In the recent case Range v. Lombardo, a federal district court in Pennsylvania rejected an as-applied Second Amendment challenge to the federal felon-in-possession statute, 18 U.S.C. §922(g)(1). The case is significant for understanding the Third Circuit’s evolving approach to Second Amendment challenges; it also highlights the conceptual quagmire of applying Second Amendment protections (or not applying statutory prohibited person status) to those with convictions for nonviolent felonies or misdemeanors. The teacher in me loves this case because it is clear enough to be useful for teaching law students about how courts wrestle with multi-factor tests, tiers of scrutiny, shifting burdens of proof, and 50-state statutory comparisons to ascertain a “consensus” view – sometimes all at once. Note that this case was an action for declaratory judgment rather than a criminal prosecution.
Bryan Range is what lawyers call a “sympathetic plaintiff.” In 1995, he pled guilty to one charge of making a false statement (an omission, in fact) on an application to receive food stamp assistance. At the time, Range was supporting his wife and three children by mowing lawns (earning ~$300/week). His wife applied for food stamps, a need-based government assistance program, but when she completed the application form, she did not include her husband’s meager income from mowing lawns. Both spouses signed the application, though Mr. Range later claimed he did not read it before signing it. Nevertheless, when the government agency discovered the omission, Mr. Range accepted responsibility and acknowledged that it was wrong to understate the family’s income. The state charged Mr. Range, but not his wife, with Pennsylvania’s version of welfare fraud, which at the time was a first-degree misdemeanor carrying a potential sentence of 5 years imprisonment. As part of his plea agreement, the court sentenced Range to three years’ probation and nearly $3000 in restitution, fines, and costs (but no jail time). The judge did not tell Range that he would be ineligible to own a firearm as a result. In the years since, Range had no other criminal history apart from minor traffic and parking infractions and an overdue fee on his fishing license.
At some point, Range tried to buy a firearm from a licensed dealer, but the background check system denied the purchase; the store employee guessed that it must be a “computer error” and suggested he try again another day. Instead, his wife, who had no criminal record, bought a hunting rifle, and gifted it to her husband. A few years later, Range again tried to buy a gun from a local dealer, again failed the background check, and received the same explanation (“…probably a computer error…”) from the store employee. This time, he looked into it and discovered that his misdemeanor conviction from the 1990’s barred him from purchasing any firearms. He sold the one firearm he then owned and brought suit to challenge his firearm disability. (Alan Gura, who argued the Heller case before the Supreme Court, is one of the attorneys representing Range). The court’s opinion from August 30, 2021 is a ruling on cross-motions for summary judgment; the court sides with the government.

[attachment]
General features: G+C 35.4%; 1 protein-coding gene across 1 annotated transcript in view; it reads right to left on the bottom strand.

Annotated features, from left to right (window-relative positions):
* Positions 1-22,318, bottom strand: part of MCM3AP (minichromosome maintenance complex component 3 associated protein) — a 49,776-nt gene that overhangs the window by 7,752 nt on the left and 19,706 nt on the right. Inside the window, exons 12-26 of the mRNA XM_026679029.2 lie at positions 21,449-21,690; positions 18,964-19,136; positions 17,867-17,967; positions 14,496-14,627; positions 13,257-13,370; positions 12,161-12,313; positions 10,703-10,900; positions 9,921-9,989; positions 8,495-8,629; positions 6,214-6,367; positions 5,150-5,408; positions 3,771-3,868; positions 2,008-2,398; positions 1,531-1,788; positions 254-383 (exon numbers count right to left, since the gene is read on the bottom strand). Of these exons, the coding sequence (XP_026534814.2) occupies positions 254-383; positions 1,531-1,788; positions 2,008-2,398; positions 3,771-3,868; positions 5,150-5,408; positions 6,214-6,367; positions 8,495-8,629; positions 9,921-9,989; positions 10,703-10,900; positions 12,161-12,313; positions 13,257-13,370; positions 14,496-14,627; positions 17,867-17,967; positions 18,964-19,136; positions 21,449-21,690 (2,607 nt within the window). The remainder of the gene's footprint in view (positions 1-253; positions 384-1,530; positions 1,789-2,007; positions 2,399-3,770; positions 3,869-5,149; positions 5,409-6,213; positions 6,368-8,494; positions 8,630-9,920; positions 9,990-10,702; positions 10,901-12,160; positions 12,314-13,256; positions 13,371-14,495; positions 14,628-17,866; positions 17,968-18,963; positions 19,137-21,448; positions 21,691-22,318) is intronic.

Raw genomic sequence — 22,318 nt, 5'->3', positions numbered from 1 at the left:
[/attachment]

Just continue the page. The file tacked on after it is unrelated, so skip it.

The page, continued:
The court begins its analysis by mentioning that Heller left several unanswered questions, but overall requires a “delicate” balancing test in Second Amendment cases. It then proceeds to Third Circuit precedent. The Third Circuit, in Binderup v. Attorney General, broke from the majority of circuits on how to handle as-applied challenges to the federal felon-in-possession law, especially as it applies to state misdemeanor convictions (the statute includes those with (most) state misdemeanor convictions that carry a potential sentence of more than two years as a bar to gun possession). Binderup created the impression, I think, that the Third Circuit is more favorable to those with nonviolent criminal convictions who seek to challenge the firearm prohibition in their individual case. The opinion in Range, however, casts some doubt on this idea, and illustrates how complicated the Third Circuit’s approach really is.